Who becomes a Citizen Advocate? What do they do?

 

People often ask, “Who becomes a citizen advocate? What do they do?” 

 

Here are seven short stories, gleaned from recent conversations.

 

Sandy Hopkins, an advocate for less than one year, has been helping his protégé’s family negotiate with the public school system with the hope that their son can soon attend school in his Wilmington Island neighborhood rather than be bussed across town to a completely segregated special education facility.

 

George Barrow, an advocate for more than two years, is looking for ways to help his protégé become more involved in our community by doing some volunteering, with the hope of this leading to some paying work.

 

BJ Franklin, an advocate for less than one year, sponsored his protégé Bill to become a member of the local Marine Corps League. Bill’s father, now deceased, was active and proud military. Bill grew up with this ethos as well. This is a nice way for Bill, who is new to Savannah and living with his sister, to begin to make friends here in Savannah.

 

Katie Hoover, an advocate for more than three years, spent part of her day recently by taking her young protege to the dentist and then out for a little reward for being good.

 

Phil Peterman, an advocate for four years, has provided his protégé with a laptop and software to compose music. A hobby and passion that could grow into more.

 

Angie Johnson, an advocate for more than 16 years, has been helping her protégé by finding a tutor for her  young son, something that his mom is not able to do.

 

Sherry Erskine, an advocate for more than 32 years, made sure that her protégé’s stay in a local nursing home after a hospitalization was temporary, rather than permanent or fatal. Sherry had the good help of her daughter Kate Rea and good friend Dawn Peil, during this time.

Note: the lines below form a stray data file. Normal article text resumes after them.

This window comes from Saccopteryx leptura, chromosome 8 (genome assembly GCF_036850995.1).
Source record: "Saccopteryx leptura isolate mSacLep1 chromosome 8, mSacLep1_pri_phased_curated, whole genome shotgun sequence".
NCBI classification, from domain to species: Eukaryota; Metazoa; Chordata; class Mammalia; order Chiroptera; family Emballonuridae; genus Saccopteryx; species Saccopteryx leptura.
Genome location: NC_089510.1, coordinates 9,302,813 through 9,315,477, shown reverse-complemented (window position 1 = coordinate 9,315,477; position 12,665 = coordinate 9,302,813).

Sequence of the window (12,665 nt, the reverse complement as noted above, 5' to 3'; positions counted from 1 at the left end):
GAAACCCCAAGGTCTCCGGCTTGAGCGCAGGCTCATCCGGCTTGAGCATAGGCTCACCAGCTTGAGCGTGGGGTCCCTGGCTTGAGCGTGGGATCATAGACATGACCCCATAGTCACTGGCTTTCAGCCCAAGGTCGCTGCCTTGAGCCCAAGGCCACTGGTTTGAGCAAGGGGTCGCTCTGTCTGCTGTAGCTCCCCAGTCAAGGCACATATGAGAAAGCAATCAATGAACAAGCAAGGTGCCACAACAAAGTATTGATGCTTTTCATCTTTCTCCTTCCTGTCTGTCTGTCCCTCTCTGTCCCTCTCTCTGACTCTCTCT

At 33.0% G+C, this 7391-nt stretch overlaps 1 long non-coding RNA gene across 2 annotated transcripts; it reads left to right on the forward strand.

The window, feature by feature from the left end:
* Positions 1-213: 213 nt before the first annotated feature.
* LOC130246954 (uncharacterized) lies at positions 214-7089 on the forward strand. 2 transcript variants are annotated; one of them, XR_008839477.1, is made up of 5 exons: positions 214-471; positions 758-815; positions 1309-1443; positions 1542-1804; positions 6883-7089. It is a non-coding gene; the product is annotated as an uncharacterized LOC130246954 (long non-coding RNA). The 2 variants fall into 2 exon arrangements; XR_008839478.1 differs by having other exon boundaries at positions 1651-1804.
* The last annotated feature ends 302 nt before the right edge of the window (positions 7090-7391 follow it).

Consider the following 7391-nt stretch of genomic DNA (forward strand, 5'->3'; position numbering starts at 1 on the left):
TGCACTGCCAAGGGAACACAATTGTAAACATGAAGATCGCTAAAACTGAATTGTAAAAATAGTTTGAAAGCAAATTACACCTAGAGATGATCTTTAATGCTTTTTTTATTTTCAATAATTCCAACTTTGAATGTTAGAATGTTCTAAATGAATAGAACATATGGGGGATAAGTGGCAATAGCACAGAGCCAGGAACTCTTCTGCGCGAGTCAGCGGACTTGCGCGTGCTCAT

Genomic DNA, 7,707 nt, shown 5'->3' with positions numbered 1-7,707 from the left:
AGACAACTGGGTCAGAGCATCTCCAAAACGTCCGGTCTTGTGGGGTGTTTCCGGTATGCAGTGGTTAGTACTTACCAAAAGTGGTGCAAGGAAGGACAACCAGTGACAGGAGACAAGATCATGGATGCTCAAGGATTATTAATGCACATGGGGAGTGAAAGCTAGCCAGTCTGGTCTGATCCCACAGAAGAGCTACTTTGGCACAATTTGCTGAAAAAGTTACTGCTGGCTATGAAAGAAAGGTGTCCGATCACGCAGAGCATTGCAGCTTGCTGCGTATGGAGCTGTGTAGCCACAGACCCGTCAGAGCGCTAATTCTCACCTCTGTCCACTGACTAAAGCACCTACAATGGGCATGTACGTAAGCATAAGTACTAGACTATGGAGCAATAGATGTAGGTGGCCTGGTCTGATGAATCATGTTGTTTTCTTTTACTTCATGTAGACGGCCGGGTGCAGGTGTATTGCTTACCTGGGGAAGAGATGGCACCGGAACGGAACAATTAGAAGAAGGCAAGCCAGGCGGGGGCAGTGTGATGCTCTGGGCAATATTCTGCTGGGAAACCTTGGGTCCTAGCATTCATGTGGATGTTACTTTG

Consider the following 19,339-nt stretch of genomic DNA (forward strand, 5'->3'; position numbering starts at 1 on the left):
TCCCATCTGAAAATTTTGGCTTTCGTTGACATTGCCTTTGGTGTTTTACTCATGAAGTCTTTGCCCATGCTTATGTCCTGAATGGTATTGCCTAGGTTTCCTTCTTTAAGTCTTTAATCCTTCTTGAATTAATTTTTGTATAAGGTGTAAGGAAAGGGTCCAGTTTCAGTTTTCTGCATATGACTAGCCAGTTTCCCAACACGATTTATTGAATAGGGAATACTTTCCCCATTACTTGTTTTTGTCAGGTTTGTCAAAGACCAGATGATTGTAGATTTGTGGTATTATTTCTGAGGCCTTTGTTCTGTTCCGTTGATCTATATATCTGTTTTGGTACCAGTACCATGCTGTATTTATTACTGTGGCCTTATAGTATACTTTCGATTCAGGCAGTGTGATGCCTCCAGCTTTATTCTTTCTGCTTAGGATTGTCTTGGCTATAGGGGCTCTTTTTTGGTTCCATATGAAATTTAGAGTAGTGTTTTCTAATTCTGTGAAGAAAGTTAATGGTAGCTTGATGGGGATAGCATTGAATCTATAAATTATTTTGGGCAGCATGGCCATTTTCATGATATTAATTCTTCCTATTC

Who becomes a citizen advocate? 

 

In these stories, we have a stockbroker, an engineer, a web-marketing optimizer, a pension planner, an educator, a homemaker and a music maker. Two of these folks own their own businesses. Three work in local businesses. Two have retired, after balancing children and career for many years.

 

What do citizen advocates do?

 

Each offers himself or herself as someone who is open and available to be helpful as a fellow Savannahian.

 

Each looks for ways that they can make a good difference and they notice how being involved helps them see and feel things differently.

 

Many are using their personal connections in Savannah to create opportunities for their protégé. Savannah is a “who you know town.” This is how a lot of things get done.

 

Many are offering what looks like good old fashioned neighboring, practical help with getting something done.

 

Many are helping people get connected to the good things that Savannah has to offer all of us.

 

Many are helping people escape having to live a separate and segregated life. The code word is “special” and decoded it means segregated.

 

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